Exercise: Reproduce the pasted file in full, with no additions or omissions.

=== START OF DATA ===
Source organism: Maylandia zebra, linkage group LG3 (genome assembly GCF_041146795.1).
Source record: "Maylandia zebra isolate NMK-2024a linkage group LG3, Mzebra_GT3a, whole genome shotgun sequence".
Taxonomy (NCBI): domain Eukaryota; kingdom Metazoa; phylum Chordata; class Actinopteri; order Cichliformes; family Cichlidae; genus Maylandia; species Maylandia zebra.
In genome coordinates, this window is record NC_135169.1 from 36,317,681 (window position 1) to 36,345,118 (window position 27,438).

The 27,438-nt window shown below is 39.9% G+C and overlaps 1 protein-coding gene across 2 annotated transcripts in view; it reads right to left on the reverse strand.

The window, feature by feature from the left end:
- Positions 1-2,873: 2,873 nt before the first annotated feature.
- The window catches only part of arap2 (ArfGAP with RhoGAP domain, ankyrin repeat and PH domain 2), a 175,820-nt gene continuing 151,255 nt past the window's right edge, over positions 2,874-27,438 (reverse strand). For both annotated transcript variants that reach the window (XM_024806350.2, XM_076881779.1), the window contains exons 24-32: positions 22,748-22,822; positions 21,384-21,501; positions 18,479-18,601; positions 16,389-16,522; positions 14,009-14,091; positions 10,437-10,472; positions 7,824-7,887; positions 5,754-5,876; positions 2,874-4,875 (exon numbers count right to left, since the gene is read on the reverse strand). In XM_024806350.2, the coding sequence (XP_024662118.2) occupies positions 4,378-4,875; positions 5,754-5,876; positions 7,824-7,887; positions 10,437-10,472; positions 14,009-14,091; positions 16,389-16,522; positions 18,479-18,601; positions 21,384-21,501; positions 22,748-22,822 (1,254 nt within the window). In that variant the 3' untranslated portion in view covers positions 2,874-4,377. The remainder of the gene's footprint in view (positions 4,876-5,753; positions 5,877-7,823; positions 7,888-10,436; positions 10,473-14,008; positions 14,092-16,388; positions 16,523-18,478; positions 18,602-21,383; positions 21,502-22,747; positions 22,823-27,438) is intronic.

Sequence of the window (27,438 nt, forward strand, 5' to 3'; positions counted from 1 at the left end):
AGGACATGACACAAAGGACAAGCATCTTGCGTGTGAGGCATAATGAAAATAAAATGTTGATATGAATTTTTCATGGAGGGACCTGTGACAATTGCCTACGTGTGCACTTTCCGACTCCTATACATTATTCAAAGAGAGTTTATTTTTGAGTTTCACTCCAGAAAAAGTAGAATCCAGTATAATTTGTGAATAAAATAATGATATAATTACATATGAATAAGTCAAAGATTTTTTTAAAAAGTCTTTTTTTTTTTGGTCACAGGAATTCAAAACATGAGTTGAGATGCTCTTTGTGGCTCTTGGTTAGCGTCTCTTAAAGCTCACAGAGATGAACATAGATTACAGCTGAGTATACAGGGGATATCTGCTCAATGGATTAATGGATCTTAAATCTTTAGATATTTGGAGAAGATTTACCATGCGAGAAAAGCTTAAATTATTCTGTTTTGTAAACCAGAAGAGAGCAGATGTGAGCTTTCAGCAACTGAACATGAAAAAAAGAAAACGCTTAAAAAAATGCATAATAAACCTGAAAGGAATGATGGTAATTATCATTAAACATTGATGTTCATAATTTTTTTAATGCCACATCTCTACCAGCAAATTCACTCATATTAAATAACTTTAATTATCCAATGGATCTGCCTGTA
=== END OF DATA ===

Source organism: Maylandia zebra, linkage group LG3 (genome assembly GCF_041146795.1).
Source record: "Maylandia zebra isolate NMK-2024a linkage group LG3, Mzebra_GT3a, whole genome shotgun sequence".
Taxonomy (NCBI): domain Eukaryota; kingdom Metazoa; phylum Chordata; class Actinopteri; order Cichliformes; family Cichlidae; genus Maylandia; species Maylandia zebra.
In genome coordinates, this window is record NC_135169.1 from 36,317,681 (window position 1) to 36,345,118 (window position 27,438).

The 27,438-nt window shown below is 39.9% G+C and overlaps 1 protein-coding gene across 2 annotated transcripts in view; it reads right to left on the reverse strand.

The window, feature by feature from the left end:
- Positions 1-2,873: 2,873 nt before the first annotated feature.
- The window catches only part of arap2 (ArfGAP with RhoGAP domain, ankyrin repeat and PH domain 2), a 175,820-nt gene continuing 151,255 nt past the window's right edge, over positions 2,874-27,438 (reverse strand). For both annotated transcript variants that reach the window (XM_024806350.2, XM_076881779.1), the window contains exons 24-32: positions 22,748-22,822; positions 21,384-21,501; positions 18,479-18,601; positions 16,389-16,522; positions 14,009-14,091; positions 10,437-10,472; positions 7,824-7,887; positions 5,754-5,876; positions 2,874-4,875 (exon numbers count right to left, since the gene is read on the reverse strand). In XM_024806350.2, the coding sequence (XP_024662118.2) occupies positions 4,378-4,875; positions 5,754-5,876; positions 7,824-7,887; positions 10,437-10,472; positions 14,009-14,091; positions 16,389-16,522; positions 18,479-18,601; positions 21,384-21,501; positions 22,748-22,822 (1,254 nt within the window). In that variant the 3' untranslated portion in view covers positions 2,874-4,377. The remainder of the gene's footprint in view (positions 4,876-5,753; positions 5,877-7,823; positions 7,888-10,436; positions 10,473-14,008; positions 14,092-16,388; positions 16,523-18,478; positions 18,602-21,383; positions 21,502-22,747; positions 22,823-27,438) is intronic.

Sequence of the window (27,438 nt, forward strand, 5' to 3'; positions counted from 1 at the left end):
AGGACATGACACAAAGGACAAGCATCTTGCGTGTGAGGCATAATGAAAATAAAATGTTGATATGAATTTTTCATGGAGGGACCTGTGACAATTGCCTACGTGTGCACTTTCCGACTCCTATACATTATTCAAAGAGAGTTTATTTTTGAGTTTCACTCCAGAAAAAGTAGAATCCAGTATAATTTGTGAATAAAATAATGATATAATTACATATGAATAAGTCAAAGATTTTTTTAAAAAGTCTTTTTTTTTTTGGTCACAGGAATTCAAAACATGAGTTGAGATGCTCTTTGTGGCTCTTGGTTAGCGTCTCTTAAAGCTCACAGAGATGAACATAGATTACAGCTGAGTATACAGGGGATATCTGCTCAATGGATTAATGGATCTTAAATCTTTAGATATTTGGAGAAGATTTACCATGCGAGAAAAGCTTAAATTATTCTGTTTTGTAAACCAGAAGAGAGCAGATGTGAGCTTTCAGCAACTGAACATGAAAAAAAGAAAACGCTTAAAAAAATGCATAATAAACCTGAAAGGAATGATGGTAATTATCATTAAACATTGATGTTCATAATTTTTTTAATGCCACATCTCTACCAGCAAATTCACTCATATTAAATAACTTTAATTATCCAATGGATCTGCCTGTA